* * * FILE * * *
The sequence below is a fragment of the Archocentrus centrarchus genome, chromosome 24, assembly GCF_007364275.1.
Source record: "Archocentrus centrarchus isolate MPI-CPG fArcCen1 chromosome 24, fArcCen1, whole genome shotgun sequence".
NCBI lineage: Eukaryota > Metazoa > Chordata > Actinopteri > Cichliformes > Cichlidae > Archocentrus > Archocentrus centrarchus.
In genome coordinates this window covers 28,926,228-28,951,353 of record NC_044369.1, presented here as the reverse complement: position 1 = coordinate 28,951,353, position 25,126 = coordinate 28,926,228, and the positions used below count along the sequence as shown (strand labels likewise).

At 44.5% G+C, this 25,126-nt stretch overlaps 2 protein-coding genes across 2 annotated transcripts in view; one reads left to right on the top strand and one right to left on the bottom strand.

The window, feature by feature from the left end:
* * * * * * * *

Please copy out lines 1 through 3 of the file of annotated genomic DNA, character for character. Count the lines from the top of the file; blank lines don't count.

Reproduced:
The sequence below is a fragment of the Archocentrus centrarchus genome, chromosome 24, assembly GCF_007364275.1.
Source record: "Archocentrus centrarchus isolate MPI-CPG fArcCen1 chromosome 24, fArcCen1, whole genome shotgun sequence".
NCBI lineage: Eukaryota > Metazoa > Chordata > Actinopteri > Cichliformes > Cichlidae > Archocentrus > Archocentrus centrarchus.